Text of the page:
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February 21, 2010


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I gave about $2400 to various ministries in 2009, but I only contributed $500 to my Roth IRA. We paid about $30k of student loans off, and we have less than $20k remaining.

If I would have stuck to the 10% threshold, I would have given around $5-$7k (depending on gross/net argument) in 2009. This would have reduced the amount of money I could have paid toward my student loans and eliminated any contributions to retirement.

I'm not sure that this is what the Lord calls me to and is the most prudent course of action. 1 Timothy 5:8 indicates that "anyone who does not provide for his family... has denied the faith is is worse than an unbeliever" I know this chapter is primarily in the context of leadership in the church, however, I believe it is certainly applicable to all Christians. A Christian deeply in debt and without any retirement plan cannot properly care for his immediate family according to God's plan.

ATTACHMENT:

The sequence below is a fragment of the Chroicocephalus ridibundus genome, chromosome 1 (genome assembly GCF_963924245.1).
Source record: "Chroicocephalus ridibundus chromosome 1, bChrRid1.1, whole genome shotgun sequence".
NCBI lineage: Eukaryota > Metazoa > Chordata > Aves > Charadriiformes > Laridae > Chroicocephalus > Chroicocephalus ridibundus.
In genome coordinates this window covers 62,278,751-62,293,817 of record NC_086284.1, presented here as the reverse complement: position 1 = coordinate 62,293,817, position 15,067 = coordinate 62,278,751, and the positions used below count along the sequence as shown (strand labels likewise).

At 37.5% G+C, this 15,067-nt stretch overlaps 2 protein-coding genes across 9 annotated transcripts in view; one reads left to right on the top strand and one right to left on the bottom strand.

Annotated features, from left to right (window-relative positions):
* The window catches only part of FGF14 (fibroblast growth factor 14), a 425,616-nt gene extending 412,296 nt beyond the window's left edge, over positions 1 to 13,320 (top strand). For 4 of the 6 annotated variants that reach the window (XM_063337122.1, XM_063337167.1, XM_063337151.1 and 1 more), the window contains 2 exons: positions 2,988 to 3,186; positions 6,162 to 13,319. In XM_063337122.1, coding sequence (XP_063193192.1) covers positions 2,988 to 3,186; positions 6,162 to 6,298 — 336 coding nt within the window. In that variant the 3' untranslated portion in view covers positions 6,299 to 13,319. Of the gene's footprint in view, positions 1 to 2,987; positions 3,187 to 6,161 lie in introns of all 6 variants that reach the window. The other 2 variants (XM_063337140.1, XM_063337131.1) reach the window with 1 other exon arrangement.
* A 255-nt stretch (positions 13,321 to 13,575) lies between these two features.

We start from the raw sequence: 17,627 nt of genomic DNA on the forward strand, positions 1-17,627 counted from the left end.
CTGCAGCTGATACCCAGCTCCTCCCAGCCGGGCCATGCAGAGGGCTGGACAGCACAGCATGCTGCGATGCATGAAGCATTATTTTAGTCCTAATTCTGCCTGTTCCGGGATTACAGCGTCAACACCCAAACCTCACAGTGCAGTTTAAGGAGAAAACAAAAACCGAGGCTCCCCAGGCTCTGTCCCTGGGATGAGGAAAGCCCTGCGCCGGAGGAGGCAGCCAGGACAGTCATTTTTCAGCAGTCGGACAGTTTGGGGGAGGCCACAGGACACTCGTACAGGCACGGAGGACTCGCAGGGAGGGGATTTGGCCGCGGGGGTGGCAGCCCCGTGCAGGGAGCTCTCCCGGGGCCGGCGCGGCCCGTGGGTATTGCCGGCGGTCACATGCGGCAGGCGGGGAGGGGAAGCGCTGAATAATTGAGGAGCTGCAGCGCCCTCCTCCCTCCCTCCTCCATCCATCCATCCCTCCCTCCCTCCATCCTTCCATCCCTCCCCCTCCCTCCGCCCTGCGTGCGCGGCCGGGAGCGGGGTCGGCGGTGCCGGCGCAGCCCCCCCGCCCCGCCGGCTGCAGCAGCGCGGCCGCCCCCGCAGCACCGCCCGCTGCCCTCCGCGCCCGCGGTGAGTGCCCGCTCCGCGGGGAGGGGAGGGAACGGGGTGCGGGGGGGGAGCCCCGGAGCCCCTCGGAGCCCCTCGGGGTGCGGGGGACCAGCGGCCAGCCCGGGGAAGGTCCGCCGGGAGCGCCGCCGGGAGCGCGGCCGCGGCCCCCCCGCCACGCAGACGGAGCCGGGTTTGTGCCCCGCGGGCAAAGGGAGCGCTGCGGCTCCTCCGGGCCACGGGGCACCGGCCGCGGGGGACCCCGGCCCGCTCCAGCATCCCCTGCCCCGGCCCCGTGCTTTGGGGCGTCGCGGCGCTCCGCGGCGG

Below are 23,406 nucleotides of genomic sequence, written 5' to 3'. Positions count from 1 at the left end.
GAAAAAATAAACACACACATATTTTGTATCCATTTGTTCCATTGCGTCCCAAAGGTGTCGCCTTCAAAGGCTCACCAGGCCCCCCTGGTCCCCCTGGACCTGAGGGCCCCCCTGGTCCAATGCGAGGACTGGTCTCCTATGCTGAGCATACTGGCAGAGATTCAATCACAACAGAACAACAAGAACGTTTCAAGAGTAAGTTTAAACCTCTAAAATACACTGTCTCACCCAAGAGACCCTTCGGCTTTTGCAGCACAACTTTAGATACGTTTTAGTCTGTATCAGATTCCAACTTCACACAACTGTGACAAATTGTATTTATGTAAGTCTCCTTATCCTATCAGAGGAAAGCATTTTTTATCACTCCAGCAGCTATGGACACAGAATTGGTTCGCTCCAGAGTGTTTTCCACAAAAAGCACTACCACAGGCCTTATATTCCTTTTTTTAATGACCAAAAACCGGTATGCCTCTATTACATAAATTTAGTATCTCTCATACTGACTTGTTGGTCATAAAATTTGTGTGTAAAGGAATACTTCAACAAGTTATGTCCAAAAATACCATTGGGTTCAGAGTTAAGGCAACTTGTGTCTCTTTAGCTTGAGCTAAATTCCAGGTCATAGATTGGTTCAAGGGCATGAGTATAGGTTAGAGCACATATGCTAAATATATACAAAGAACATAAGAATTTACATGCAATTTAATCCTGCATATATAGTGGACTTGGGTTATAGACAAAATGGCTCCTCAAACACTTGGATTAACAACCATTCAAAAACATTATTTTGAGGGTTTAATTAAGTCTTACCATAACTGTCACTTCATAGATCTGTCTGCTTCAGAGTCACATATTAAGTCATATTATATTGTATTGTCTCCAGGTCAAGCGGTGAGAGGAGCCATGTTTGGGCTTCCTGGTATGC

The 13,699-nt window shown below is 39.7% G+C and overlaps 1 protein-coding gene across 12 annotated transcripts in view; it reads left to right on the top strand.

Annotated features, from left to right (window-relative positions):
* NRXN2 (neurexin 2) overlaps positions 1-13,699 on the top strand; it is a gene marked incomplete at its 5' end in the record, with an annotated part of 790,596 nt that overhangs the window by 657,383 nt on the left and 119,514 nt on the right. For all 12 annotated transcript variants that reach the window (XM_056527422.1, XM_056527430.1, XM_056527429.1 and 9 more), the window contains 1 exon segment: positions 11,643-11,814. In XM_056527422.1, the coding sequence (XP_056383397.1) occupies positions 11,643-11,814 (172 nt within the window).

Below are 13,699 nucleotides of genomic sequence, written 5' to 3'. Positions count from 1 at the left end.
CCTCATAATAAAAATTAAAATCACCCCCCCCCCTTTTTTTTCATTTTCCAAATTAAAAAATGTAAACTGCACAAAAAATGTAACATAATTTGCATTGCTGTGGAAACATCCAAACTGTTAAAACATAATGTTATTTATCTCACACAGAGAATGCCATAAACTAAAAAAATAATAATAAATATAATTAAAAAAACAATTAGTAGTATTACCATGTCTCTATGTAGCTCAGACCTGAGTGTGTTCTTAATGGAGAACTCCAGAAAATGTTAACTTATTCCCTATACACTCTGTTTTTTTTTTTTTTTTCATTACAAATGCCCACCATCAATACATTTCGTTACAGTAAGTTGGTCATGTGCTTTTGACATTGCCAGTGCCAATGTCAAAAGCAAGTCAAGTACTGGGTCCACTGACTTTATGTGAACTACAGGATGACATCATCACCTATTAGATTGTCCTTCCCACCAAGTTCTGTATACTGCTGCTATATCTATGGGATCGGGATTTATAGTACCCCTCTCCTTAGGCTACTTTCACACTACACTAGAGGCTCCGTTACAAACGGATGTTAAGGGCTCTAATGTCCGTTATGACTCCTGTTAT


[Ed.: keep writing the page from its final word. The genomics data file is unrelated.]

My point is that I hate to see the generous Christian act imprudently. We are called to be generous, but we are also called to prudence and to care for our family. Further, we are certainly called to give generously and I'm not arguing we shouldn't.

Disclosure: I'm not an expert. I'm still trying to figure this out for myself. This is my opinion. I could be very wrong.

So, what if you make 250k$ plus and complain about it?

That deserves a verse or 3 to justify. Do tell.

I still can't get over that post you wrote.

Seth - The most important thing in these situations is motive. If you have sought the Lord and the leading of the Spirit and feel you should temporarily give less to pay off more debt (towards the goal of greater financial freedom to give even more generously in the future), you are free in Christ to do that. If you feel the Lord calling you to give more now and pay off less debt in the process, then do that. Just remember that your motives must be pure either way. God desires us to seek His counsel and His leading for our money. It sounds very much like you have done that--just keep doing it. Keep searching the word and the Lord.

Brian - I am not sure what you are talking about. Are you referring to another Dollars and Doctrine post...or something previous to today's post?

Brian --

You need to re-read that post. You missed the point.


1. I never said what my salary was and never claimed that I made $250k.

2. I didn't complain that other people made that amount and I didn't say they were complaining either.